Applying an Economic Calculus to Knowledge




van den Berg H. 2013. Three Shapes of Organizational Knowledge. Journal of Knowledge Management 17(2): 159-174.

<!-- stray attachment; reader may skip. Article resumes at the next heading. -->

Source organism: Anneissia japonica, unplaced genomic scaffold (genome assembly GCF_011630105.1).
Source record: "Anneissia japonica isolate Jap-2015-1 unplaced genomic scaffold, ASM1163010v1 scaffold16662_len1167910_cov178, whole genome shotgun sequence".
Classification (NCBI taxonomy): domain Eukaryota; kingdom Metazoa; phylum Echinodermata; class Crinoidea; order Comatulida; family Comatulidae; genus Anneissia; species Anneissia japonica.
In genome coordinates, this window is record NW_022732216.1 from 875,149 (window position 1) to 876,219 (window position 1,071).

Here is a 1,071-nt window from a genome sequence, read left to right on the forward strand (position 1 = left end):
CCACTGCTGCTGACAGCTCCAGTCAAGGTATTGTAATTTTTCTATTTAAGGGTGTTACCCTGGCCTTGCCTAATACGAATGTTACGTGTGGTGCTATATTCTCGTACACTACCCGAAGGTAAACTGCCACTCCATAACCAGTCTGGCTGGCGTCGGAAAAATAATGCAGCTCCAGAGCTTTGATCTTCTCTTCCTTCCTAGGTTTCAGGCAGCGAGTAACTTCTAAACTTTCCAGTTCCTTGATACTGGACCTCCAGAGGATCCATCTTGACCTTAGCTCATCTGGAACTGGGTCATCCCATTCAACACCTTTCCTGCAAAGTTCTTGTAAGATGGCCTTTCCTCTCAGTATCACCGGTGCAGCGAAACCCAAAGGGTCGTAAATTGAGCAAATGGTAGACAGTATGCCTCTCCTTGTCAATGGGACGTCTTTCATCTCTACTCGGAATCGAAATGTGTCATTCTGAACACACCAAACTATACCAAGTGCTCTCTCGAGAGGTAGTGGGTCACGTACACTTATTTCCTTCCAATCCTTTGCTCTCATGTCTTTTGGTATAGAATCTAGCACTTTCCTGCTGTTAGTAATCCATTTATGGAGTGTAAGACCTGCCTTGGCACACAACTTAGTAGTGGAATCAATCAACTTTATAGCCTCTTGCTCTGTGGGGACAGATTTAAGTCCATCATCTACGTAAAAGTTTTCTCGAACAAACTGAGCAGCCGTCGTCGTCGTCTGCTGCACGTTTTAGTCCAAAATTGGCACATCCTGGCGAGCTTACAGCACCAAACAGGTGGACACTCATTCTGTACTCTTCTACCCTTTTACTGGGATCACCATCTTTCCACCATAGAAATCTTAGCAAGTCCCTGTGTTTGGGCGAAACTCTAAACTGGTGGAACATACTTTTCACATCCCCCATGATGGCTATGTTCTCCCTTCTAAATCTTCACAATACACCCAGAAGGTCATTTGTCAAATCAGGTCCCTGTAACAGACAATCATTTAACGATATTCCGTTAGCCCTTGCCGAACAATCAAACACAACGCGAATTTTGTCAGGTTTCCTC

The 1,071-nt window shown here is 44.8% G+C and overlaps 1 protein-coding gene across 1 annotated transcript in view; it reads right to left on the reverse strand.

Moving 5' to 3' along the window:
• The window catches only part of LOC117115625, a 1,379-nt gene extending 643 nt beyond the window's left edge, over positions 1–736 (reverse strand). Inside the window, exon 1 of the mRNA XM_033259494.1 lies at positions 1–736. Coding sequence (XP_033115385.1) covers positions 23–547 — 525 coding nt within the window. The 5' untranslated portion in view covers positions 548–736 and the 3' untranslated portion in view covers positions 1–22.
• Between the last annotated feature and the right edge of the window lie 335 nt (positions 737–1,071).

This research responds to Simon’s (1999) challenge to apply “an economic calculus to knowledge”. The paper examines the extant literature and extracts a typology of knowledge that may be fruitful in facilitating research in a knowledge-based view of production. This paper reviews the enduring literature on the knowledge-based view of the firm (KBV) and gleans three classifications of organizational knowledge that may be recognized as distinct factors of production: tacit, codified, and encapsulated knowledge. Differences between tacit, codified, and encapsulated shapes of knowledge carry strategic implications for the firm along six important dimensions. Defining organizational knowledge as a meta-resource and distinguishing between its three shapes sets the stage for measurement of knowledge as a factor of production. The distinctions between the three classifications of knowledge may be less defined in practice than in theory. In practice, the classification in which a specific assemblage of knowledge falls is dependent on the tacit knowledge being applied by the user. A software program may be encapsulated to a retail user, but codified to its creator. Recognition of the differences between the three shapes of organizational knowledge may help managers a) determine the most economic combination of knowledge to use in production, b) transfer knowledge more effectively within and across organizational boundaries, c) determine the most economic location of firm boundaries, and d) ensure value is appropriated for the firm. The research suggests that encapsulated or embedded knowledge is an important and distinct configuration of knowledge that has until recently received insufficient attention.